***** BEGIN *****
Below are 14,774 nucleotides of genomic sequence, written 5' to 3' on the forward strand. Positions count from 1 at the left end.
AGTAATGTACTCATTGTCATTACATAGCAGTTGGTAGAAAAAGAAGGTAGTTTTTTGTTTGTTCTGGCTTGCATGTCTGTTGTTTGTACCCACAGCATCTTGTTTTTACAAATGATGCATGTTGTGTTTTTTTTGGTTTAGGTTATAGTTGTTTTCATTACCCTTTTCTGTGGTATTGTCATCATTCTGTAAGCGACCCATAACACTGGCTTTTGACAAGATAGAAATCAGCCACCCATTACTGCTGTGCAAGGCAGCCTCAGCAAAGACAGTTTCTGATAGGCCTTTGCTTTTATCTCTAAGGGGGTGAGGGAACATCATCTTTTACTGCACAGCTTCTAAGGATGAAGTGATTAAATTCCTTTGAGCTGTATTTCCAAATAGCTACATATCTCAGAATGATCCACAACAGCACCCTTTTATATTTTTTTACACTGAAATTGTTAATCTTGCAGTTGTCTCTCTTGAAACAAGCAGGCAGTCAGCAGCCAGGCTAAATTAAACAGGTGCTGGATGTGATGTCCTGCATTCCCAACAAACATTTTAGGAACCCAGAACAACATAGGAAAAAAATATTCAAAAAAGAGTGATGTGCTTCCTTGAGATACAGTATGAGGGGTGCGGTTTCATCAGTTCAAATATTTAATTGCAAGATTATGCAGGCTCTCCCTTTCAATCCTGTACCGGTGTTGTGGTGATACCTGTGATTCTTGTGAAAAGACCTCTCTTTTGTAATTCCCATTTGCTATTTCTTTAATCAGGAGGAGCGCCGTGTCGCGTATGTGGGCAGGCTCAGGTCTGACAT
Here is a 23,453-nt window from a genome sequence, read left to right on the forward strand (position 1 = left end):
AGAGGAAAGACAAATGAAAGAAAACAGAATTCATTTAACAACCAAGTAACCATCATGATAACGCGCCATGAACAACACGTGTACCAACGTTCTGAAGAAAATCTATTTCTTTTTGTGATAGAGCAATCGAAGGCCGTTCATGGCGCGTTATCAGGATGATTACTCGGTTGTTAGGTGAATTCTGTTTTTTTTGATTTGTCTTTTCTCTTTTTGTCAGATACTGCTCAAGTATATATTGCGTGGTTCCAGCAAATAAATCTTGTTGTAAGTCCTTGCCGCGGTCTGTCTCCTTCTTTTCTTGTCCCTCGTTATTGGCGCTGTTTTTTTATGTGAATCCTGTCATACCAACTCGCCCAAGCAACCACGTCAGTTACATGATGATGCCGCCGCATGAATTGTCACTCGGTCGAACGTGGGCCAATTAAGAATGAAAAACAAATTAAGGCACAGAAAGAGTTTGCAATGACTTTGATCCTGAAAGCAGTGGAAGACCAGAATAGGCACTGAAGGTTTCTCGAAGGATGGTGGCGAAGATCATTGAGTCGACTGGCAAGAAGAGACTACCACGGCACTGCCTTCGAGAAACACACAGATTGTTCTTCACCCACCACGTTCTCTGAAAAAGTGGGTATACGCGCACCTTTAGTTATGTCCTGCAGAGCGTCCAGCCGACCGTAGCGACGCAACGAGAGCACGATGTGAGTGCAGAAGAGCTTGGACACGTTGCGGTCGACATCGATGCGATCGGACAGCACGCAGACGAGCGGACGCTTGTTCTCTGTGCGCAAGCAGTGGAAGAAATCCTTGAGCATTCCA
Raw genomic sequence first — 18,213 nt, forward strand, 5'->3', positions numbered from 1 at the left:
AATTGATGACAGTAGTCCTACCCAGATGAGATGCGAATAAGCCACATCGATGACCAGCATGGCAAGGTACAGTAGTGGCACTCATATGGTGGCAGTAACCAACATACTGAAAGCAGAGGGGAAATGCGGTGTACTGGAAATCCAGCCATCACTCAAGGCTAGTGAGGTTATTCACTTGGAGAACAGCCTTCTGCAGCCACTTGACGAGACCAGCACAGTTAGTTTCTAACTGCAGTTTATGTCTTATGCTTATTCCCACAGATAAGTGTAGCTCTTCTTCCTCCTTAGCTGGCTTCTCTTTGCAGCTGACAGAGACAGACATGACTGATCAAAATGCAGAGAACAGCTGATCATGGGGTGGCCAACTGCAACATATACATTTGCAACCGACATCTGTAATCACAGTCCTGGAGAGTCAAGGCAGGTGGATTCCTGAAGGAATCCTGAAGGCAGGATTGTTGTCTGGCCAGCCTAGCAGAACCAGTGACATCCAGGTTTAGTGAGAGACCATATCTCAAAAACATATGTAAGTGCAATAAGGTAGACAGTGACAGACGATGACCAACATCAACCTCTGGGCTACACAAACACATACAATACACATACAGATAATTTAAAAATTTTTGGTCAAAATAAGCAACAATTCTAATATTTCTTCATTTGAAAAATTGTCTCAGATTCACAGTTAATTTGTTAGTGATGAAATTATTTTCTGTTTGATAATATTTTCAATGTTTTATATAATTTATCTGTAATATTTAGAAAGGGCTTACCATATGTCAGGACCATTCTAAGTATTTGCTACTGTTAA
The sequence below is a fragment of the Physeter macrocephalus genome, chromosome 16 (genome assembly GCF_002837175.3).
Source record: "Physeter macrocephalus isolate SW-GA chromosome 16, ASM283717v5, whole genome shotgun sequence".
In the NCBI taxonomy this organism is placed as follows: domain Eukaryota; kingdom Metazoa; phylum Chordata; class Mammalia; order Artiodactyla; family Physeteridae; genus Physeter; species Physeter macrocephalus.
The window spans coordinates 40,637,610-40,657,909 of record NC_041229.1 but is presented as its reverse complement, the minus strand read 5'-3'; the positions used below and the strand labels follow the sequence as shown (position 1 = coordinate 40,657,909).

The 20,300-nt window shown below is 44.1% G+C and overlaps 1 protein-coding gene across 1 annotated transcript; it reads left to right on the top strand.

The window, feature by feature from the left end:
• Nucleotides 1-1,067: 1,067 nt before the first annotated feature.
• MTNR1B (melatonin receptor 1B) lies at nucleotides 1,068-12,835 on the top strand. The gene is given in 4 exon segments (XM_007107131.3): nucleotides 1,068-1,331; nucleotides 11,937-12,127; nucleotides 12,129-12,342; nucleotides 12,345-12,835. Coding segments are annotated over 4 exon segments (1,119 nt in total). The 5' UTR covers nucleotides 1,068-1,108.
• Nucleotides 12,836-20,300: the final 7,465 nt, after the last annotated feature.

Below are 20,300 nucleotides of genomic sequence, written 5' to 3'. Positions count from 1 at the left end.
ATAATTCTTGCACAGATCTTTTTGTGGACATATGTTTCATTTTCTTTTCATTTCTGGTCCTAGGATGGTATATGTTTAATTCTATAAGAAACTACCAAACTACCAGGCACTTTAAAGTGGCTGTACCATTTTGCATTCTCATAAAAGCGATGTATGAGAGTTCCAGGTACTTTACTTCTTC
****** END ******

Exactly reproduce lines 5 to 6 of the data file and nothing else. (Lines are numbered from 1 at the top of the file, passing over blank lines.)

Raw genomic sequence first — 18,213 nt, forward strand, 5'->3', positions numbered from 1 at the left:
AATTGATGACAGTAGTCCTACCCAGATGAGATGCGAATAAGCCACATCGATGACCAGCATGGCAAGGTACAGTAGTGGCACTCATATGGTGGCAGTAACCAACATACTGAAAGCAGAGGGGAAATGCGGTGTACTGGAAATCCAGCCATCACTCAAGGCTAGTGAGGTTATTCACTTGGAGAACAGCCTTCTGCAGCCACTTGACGAGACCAGCACAGTTAGTTTCTAACTGCAGTTTATGTCTTATGCTTATTCCCACAGATAAGTGTAGCTCTTCTTCCTCCTTAGCTGGCTTCTCTTTGCAGCTGACAGAGACAGACATGACTGATCAAAATGCAGAGAACAGCTGATCATGGGGTGGCCAACTGCAACATATACATTTGCAACCGACATCTGTAATCACAGTCCTGGAGAGTCAAGGCAGGTGGATTCCTGAAGGAATCCTGAAGGCAGGATTGTTGTCTGGCCAGCCTAGCAGAACCAGTGACATCCAGGTTTAGTGAGAGACCATATCTCAAAAACATATGTAAGTGCAATAAGGTAGACAGTGACAGACGATGACCAACATCAACCTCTGGGCTACACAAACACATACAATACACATACAGATAATTTAAAAATTTTTGGTCAAAATAAGCAACAATTCTAATATTTCTTCATTTGAAAAATTGTCTCAGATTCACAGTTAATTTGTTAGTGATGAAATTATTTTCTGTTTGATAATATTTTCAATGTTTTATATAATTTATCTGTAATATTTAGAAAGGGCTTACCATATGTCAGGACCATTCTAAGTATTTGCTACTGTTAA